Ferguson bonds subprime

Ferguson bonds downgraded to subprime amid lawsuits

Eric Garland Government Trends Leave a Comment

In competitive intelligence, you can use bond prices as an indicator for future financial difficulty and thus strategic intelligence. Bondholders are often privy to behind-the-scenes financial reports and price future risk into their trades.

Let’s have a look at the municipal debt for Ferguson, Missouri. It floated about $3 million in muni bonds that – prior to the protests and militarized response – were rated as prime debt. The “coupon” would be what you’d call an APR – here just 2%, which means it was thought to be secure. Since the bonds’ issue, Moody’s has downgraded these bonds to subprime (remember that term?) with a negative outlook. In fact, the bondholders trading out their holdings of Ferguson debt are unloading it for a 35% loss – meaning that they expect to lose *more* than that if they held the debt to maturity.

Why? Because they think that the city will default on these bonds possibly in the next year or two. Why? Well, it might be the tsunami of lawsuits about to slam into the city…and the DOJ settlement ain’t even dealt with.

There’s a legal and philosophical question about what will happen to the system in St. Louis, if not many other parts of America which have firewalled off poverty and dysfunction into different tax bases. Ferguson may be the bellwether for what happens legally around the country. After all, even when the “city” of “Ferguson” is completely insolvent, totally unable to pay salaries to its employees, unable to provide upkeep to its infrastructure, and unable to pay bondholders, much less settlements and judgments, it’s still going to exist in a real sense. It’s going to be a giant hole in St. Louis system, situated right next to places that are supposed to be completely different corporate entities, many of which are susceptible to the same liabilities once the precedents are set around the debtor’s prison thing going on in view of The Arch. When Ferguson goes broke but still owes money and still needs to pave roads and run schools, who pays the tab?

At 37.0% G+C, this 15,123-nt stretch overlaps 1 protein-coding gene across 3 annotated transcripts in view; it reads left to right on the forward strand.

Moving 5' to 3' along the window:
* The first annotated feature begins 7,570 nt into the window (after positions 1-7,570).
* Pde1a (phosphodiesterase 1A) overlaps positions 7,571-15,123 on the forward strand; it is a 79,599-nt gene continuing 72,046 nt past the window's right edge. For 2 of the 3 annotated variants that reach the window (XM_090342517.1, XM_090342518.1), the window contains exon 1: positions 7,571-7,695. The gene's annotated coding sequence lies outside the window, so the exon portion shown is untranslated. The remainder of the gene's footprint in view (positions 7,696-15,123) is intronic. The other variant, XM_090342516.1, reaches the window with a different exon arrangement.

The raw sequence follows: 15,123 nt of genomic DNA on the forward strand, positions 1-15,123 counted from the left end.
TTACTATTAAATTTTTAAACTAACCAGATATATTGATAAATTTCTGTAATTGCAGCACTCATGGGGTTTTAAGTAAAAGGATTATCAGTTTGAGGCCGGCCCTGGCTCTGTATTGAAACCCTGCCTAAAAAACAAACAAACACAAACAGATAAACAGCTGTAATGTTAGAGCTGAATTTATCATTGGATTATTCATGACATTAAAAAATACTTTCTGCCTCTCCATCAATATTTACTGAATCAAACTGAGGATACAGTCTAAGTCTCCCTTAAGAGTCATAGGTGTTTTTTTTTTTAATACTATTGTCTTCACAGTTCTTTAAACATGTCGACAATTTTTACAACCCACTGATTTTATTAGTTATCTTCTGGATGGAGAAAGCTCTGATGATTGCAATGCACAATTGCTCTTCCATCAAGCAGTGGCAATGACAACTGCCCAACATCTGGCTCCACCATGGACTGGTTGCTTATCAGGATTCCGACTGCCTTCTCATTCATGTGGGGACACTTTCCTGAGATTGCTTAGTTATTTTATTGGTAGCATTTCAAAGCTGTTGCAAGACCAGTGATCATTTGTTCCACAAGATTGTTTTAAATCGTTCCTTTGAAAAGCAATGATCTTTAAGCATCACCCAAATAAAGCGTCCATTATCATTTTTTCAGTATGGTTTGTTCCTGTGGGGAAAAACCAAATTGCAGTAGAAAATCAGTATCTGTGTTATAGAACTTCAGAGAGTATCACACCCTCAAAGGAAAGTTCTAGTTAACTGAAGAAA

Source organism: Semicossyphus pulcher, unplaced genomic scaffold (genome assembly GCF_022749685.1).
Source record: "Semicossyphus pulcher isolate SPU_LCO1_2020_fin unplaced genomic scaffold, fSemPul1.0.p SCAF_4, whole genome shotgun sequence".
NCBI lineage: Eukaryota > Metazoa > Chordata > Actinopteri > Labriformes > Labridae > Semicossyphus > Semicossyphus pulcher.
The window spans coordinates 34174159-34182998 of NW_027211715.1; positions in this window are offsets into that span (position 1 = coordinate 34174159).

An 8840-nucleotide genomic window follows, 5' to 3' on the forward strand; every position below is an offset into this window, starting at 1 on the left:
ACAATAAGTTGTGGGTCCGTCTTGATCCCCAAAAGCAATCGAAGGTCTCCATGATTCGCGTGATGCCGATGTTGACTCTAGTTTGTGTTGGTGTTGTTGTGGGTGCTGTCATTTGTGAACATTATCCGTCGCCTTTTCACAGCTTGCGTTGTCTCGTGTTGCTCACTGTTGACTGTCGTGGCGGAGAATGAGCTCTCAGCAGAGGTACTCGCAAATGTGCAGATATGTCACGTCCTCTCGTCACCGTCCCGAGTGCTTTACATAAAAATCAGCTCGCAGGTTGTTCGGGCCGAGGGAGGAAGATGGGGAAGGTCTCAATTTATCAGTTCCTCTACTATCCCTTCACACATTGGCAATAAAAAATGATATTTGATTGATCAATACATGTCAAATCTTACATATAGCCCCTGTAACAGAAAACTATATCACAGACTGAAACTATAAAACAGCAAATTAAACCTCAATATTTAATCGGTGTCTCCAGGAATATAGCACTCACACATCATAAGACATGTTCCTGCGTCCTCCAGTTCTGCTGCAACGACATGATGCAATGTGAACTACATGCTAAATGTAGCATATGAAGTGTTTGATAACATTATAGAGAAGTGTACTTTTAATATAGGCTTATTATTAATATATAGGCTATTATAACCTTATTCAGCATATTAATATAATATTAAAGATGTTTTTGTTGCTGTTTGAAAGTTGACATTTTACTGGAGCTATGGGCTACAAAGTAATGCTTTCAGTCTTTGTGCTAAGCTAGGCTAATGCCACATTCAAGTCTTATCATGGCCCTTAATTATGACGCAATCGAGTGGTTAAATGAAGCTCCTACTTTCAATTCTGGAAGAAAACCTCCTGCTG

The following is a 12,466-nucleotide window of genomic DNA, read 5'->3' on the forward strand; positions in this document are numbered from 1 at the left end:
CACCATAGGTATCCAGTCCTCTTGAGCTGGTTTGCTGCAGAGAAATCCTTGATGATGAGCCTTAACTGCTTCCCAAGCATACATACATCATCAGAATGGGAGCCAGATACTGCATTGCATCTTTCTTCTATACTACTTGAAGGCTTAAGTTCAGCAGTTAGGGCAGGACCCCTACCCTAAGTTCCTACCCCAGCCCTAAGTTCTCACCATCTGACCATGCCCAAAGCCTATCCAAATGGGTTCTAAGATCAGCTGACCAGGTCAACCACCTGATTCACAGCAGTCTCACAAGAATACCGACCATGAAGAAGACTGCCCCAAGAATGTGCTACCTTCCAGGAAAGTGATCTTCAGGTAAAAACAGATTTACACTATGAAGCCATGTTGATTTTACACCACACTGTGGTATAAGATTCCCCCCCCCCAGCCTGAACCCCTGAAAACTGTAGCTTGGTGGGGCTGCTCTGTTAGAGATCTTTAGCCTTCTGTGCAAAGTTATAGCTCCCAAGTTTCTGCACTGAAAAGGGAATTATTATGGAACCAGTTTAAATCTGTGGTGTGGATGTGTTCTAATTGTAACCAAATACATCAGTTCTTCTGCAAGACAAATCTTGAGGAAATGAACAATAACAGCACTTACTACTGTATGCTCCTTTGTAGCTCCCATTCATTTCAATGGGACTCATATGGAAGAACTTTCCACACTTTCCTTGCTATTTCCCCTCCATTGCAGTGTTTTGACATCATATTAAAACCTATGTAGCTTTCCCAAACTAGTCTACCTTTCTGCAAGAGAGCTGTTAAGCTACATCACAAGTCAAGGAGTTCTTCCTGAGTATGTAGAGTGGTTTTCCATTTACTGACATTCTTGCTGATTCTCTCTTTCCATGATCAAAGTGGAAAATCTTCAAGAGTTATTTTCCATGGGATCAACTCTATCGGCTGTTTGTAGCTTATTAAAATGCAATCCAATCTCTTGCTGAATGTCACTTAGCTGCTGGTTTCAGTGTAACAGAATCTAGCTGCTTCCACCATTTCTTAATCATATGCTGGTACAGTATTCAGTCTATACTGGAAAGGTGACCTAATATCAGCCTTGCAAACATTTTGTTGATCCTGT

The state of Missouri?

The City of St. Louis? (Perish the thought.)

The people who made the policies that exposed the city to risk?

The employees who executed the policies?

I do not have an answer to that question, which is why it is so interesting. There is always Chapter 9 bankruptcy, but this is materially different than insolvency due to shifting demographics and economic forces. There were specific actions which led to the city going broke – so who’s liable?

Stay tuned.